You are probably a woman, aged between twenty and forty. You are in a taxi and you see it for the first time on a billboard near the airport, or in an advert at the cinema before the film starts. You see an actress wearing it, in a magazine you don’t find particularly interesting, while you are waiting to board and again a week later in the waiting room at the opticians – nothing to it really so far; sure, you have noticed it, but you haven’t really taken it in – even though the letters forming the word now have a ring to them.
You see it in a newspaper you bought at the kiosk because it’s a paper you respect and you are almost in awe of – now it raises an eyebrow. You start noticing it on the arms of people you like or envy, while they are talking to someone you would like to be talking to – and no, all of those silly little kids you consider below you don’t have one. Conversely, you realize one of your mother’s friends, a woman who commands respect, has one on her wrist and she lets you try it on. When you see men wearing them, the process is quite advanced: first it’s your gay friend who you’ll never end up in bed with, but who you find virile nevertheless. Then it’s that young guy too who you know you’ll fall for, sooner or later. A raised eyebrow, the slack mouth – and you thought it was just a passing fad.
It happens with a leather jacket by Saint Laurent like it did with a Barbour or an Aspesi jacket in Milan, or with a Burberry – or like those colorful sneakers by Balenciaga last year. It’s fashion phenomenology in this consumer society of ours from Los Angeles to Tokyo – everywhere bar the Pacific Ocean simply because of the lack of cities. When it happens with jewelry, the effect gains it maximum power. The price has to be high, but not unattainable, let’s say around the five thousand Euro mark. The game is easier with jewelry – Cartier wins the match.
The Maison has remained solid in its placement, outrunning the almost exhausted age of the digital bubble. It didn’t become too democratic, involving popular youngsters assuming the sexy poses of a diva in self-satisfying selfies – and today, the proof is there: compared to its competitors, Cartier is at the top, a benchmark in terms of sales and perception. When a brand is solid and coherent, the management naturally wants to exploit its strength – it’s a business after all, whose main aim is make money: stores receive jewelry to sell to people, as we said, at accessible prices. Cartier – for affairs of the heart, a birthday, Christmas, graduation – it probably seems too good to be true for most people to be able to afford to give or receive that red box with the golden garland that makes hearts race, a vanity and gratitude generating comments alluding to the Duchess of Windsor and the many dollars spent. Until recently, only Love was capable of provoking these considerations, a golden armband opening with a screw, symbolizing the solidity of one’s affection – pampered girls would wear two or three at the same time, even though one tends to suppose in love there is only room for one. Love made its mark and still does – and the team spirit continues to win the match every time.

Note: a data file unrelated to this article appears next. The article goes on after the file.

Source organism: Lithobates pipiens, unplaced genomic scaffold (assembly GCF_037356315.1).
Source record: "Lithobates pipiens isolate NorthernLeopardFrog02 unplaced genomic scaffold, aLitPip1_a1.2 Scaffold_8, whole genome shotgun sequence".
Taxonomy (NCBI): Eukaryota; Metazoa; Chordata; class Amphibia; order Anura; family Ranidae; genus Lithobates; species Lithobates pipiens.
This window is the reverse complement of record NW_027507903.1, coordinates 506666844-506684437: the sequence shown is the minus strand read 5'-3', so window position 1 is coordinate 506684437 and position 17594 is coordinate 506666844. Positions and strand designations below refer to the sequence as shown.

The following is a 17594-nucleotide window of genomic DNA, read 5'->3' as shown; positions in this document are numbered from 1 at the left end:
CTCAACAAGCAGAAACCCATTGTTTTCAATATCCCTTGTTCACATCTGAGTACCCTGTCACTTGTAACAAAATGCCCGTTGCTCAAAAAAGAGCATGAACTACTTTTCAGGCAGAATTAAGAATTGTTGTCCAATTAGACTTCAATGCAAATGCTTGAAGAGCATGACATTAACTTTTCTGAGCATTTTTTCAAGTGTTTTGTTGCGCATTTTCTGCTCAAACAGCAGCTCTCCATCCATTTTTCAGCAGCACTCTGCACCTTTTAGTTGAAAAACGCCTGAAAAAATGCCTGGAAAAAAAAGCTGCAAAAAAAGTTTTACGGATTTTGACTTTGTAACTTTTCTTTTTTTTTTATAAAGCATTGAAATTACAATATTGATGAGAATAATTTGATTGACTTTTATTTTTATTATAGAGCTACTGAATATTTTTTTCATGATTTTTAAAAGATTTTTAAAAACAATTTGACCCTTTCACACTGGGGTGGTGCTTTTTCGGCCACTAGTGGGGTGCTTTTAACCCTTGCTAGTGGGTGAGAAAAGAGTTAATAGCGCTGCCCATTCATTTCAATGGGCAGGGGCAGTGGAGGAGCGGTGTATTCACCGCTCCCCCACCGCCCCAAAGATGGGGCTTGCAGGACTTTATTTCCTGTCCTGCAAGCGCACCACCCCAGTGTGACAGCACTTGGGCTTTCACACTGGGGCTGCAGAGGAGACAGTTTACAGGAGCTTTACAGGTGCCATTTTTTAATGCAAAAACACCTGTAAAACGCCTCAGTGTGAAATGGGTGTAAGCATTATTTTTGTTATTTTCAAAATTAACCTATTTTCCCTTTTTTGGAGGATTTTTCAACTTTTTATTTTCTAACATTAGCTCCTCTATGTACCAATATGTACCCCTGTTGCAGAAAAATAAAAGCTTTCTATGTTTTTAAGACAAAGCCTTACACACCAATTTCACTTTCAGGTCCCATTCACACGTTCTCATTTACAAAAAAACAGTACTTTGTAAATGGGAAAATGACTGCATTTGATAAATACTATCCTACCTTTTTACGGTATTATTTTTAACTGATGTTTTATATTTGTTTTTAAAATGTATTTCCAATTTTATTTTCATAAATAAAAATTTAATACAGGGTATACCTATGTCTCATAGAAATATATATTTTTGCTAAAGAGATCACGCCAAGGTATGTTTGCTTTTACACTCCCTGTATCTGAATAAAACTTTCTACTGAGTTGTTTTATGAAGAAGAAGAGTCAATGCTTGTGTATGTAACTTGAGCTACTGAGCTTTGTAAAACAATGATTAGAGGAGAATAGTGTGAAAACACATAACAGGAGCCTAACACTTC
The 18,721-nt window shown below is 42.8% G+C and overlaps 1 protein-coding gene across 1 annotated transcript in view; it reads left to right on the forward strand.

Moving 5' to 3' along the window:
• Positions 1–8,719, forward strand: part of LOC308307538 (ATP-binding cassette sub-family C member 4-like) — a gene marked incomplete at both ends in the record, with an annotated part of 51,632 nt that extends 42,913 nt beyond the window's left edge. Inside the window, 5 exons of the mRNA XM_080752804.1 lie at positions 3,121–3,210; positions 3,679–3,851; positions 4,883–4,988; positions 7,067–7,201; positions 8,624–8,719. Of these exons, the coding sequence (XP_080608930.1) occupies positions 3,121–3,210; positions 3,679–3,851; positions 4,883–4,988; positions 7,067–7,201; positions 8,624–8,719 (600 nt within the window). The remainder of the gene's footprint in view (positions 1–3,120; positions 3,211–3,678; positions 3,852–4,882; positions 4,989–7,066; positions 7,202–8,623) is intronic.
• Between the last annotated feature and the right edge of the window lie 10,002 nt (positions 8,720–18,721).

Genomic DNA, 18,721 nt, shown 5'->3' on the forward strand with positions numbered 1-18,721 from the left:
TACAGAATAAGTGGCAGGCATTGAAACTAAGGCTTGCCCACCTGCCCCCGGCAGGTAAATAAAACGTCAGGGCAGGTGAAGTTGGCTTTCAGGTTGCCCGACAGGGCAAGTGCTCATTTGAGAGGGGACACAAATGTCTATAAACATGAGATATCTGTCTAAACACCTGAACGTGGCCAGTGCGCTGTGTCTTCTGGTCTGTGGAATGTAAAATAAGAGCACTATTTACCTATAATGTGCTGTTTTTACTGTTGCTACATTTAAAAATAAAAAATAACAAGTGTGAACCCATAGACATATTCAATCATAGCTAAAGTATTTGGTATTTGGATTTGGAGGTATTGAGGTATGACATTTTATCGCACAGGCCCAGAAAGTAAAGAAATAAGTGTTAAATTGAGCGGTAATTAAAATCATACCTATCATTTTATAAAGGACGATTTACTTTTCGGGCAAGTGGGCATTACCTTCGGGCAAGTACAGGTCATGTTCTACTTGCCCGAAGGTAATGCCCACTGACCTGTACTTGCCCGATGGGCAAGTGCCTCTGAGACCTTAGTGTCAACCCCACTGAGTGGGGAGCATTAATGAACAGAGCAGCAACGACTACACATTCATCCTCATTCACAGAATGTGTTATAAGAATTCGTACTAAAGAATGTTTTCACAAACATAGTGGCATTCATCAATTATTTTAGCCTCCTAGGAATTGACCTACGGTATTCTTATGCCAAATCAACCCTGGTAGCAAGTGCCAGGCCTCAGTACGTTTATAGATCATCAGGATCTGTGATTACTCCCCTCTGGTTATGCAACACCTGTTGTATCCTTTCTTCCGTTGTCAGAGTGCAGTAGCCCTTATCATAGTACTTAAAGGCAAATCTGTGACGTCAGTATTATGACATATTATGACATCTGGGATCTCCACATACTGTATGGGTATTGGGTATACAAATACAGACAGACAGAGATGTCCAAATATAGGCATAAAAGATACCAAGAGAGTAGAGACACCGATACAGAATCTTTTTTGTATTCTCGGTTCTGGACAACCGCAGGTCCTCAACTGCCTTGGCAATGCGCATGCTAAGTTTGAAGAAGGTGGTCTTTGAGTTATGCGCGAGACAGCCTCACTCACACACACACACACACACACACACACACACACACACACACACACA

Jewelry and design: Clash de Cartier strides onto the court in a tournament of desire and possession that could bring us to question the fundamentals of our society (but let’s not wander off the point). Clash makes a new mark for Cartier, it is the trump card, chosen after who knows how much research, study, and market trials. A mark that reclaims elements from past collections, bringing them together in a clash, like an infatuation in an image by Daniele Desperati: beads, how small they are, first appeared as cabochon sapphires on a ring designed for Daisy Fellowes in the 1920s; round-based studs, like Dadaist cones, taken from Picot designed at the start of the new millennium; pyramids that marked the corners of the square traveling clock in 1928. Geometrical elements, cones, pyramids and balls, bound together with the violence of gold and fire to create a track: a medieval chain supporting a drawbridge, securing an anchor at sea, defending Andromeda in Greek legend – a chain in any case, a symbol of tension and union, a link that strengthens and holds firm the base and the return – this is Clash by Cartier, like a rhythm & blues verse repeated by Whitney Houston it would take an eternity to break us, and the chain of Amistad couldn’t hold us – the song was called My Love is Your Love, obviously.
The poetry of conflict for Clash – we can hazard a literary level for this dedication to Cartier, without careless and awkward flattery. Opposites attract, they said and we say – in the vaults on the ground floor of the Conciergerie where Marie-Antoinette was imprisoned before being taken to the guillotine, a table seating three hundred stretches down the length of the room, decorated with red flowers and redcurrants like coral or bloody rubies. The queen stepping up to the gallows, Billy Idol on stage. Monica Bellucci versus Sofia Coppola, Tilda Swinton versus Beth Ditto – this clash is not a war, but places at the table, one opposite the other. Jake Gyllenhaal vs. Rami Malek. A sip of tea versus a flute of champagne, Beethoven versus the Sex Pistols. A book about Piqué intarsia, turtle shell and mother of pearl, versus vinyls that are no longer played but continue to mark the end.